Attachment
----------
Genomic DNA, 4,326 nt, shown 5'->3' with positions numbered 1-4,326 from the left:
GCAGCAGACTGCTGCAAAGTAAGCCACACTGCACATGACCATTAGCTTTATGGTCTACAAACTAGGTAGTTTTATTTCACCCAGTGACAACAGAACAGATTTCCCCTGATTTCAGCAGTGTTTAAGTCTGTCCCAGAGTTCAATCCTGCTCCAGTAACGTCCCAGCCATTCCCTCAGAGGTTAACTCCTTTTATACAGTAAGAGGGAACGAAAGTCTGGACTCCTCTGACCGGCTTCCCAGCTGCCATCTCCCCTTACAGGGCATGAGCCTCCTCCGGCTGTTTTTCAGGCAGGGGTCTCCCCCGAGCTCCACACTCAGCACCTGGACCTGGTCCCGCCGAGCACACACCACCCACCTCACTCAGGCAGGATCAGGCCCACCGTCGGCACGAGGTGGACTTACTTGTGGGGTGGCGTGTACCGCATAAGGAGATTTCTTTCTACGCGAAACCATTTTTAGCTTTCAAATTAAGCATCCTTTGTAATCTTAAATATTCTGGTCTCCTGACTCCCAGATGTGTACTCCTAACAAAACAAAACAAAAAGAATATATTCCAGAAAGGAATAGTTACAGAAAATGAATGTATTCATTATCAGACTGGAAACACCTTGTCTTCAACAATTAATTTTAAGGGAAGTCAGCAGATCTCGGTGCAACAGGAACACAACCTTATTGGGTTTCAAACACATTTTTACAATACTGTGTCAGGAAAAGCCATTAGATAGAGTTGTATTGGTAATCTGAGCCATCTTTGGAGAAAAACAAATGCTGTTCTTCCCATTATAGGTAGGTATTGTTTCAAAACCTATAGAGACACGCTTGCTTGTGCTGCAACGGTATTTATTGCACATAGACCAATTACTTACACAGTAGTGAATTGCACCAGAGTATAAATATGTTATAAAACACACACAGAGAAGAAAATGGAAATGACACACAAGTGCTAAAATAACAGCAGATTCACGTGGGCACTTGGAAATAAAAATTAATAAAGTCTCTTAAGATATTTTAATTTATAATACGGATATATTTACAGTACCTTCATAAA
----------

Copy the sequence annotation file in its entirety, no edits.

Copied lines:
Genomic DNA, 4,326 nt, shown 5'->3' with positions numbered 1-4,326 from the left:
GCAGCAGACTGCTGCAAAGTAAGCCACACTGCACATGACCATTAGCTTTATGGTCTACAAACTAGGTAGTTTTATTTCACCCAGTGACAACAGAACAGATTTCCCCTGATTTCAGCAGTGTTTAAGTCTGTCCCAGAGTTCAATCCTGCTCCAGTAACGTCCCAGCCATTCCCTCAGAGGTTAACTCCTTTTATACAGTAAGAGGGAACGAAAGTCTGGACTCCTCTGACCGGCTTCCCAGCTGCCATCTCCCCTTACAGGGCATGAGCCTCCTCCGGCTGTTTTTCAGGCAGGGGTCTCCCCCGAGCTCCACACTCAGCACCTGGACCTGGTCCCGCCGAGCACACACCACCCACCTCACTCAGGCAGGATCAGGCCCACCGTCGGCACGAGGTGGACTTACTTGTGGGGTGGCGTGTACCGCATAAGGAGATTTCTTTCTACGCGAAACCATTTTTAGCTTTCAAATTAAGCATCCTTTGTAATCTTAAATATTCTGGTCTCCTGACTCCCAGATGTGTACTCCTAACAAAACAAAACAAAAAGAATATATTCCAGAAAGGAATAGTTACAGAAAATGAATGTATTCATTATCAGACTGGAAACACCTTGTCTTCAACAATTAATTTTAAGGGAAGTCAGCAGATCTCGGTGCAACAGGAACACAACCTTATTGGGTTTCAAACACATTTTTACAATACTGTGTCAGGAAAAGCCATTAGATAGAGTTGTATTGGTAATCTGAGCCATCTTTGGAGAAAAACAAATGCTGTTCTTCCCATTATAGGTAGGTATTGTTTCAAAACCTATAGAGACACGCTTGCTTGTGCTGCAACGGTATTTATTGCACATAGACCAATTACTTACACAGTAGTGAATTGCACCAGAGTATAAATATGTTATAAAACACACACAGAGAAGAAAATGGAAATGACACACAAGTGCTAAAATAACAGCAGATTCACGTGGGCACTTGGAAATAAAAATTAATAAAGTCTCTTAAGATATTTTAATTTATAATACGGATATATTTACAGTACCTTCATAAA